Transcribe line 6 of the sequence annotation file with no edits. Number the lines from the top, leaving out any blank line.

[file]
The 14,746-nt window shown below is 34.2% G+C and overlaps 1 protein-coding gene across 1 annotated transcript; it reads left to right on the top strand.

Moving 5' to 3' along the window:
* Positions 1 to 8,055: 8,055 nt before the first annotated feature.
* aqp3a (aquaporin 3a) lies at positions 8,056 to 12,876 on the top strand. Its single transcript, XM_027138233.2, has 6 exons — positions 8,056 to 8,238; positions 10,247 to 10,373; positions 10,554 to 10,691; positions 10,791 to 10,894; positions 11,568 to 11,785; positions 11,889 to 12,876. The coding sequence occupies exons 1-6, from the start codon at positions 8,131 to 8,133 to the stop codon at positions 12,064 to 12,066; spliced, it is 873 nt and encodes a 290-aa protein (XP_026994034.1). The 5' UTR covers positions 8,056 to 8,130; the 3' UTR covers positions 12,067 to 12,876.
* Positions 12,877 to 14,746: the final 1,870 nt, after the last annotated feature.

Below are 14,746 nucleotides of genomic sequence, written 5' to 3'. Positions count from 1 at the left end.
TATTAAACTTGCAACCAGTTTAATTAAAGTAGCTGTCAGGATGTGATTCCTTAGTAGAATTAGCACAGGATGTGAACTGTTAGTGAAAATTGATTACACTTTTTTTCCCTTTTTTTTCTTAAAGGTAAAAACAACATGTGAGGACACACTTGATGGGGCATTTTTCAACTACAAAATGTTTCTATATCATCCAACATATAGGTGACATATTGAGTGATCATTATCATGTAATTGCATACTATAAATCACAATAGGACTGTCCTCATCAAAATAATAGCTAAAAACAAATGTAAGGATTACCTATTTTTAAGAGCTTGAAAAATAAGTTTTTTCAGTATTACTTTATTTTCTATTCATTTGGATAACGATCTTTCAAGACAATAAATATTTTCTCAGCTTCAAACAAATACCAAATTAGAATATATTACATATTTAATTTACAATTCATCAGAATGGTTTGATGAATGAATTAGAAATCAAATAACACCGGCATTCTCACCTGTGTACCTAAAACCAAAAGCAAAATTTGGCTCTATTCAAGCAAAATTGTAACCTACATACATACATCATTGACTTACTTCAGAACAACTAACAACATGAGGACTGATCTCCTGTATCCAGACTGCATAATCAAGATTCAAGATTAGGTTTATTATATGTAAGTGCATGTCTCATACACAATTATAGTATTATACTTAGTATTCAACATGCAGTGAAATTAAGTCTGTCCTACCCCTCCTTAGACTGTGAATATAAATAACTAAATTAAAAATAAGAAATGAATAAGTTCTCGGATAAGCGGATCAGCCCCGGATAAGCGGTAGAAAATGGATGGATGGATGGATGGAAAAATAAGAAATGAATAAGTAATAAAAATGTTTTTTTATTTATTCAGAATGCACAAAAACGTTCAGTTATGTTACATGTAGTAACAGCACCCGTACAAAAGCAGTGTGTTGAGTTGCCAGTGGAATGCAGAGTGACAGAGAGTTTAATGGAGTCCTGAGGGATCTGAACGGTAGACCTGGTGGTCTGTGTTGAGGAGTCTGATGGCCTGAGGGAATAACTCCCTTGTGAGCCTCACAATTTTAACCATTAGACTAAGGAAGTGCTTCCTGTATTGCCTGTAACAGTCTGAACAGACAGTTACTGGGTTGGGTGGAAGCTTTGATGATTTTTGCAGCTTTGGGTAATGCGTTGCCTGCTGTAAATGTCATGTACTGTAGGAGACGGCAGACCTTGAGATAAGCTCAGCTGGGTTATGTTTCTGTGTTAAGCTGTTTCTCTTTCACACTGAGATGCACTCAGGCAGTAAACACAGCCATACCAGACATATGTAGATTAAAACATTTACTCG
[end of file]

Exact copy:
Below are 14,746 nucleotides of genomic sequence, written 5' to 3'. Positions count from 1 at the left end.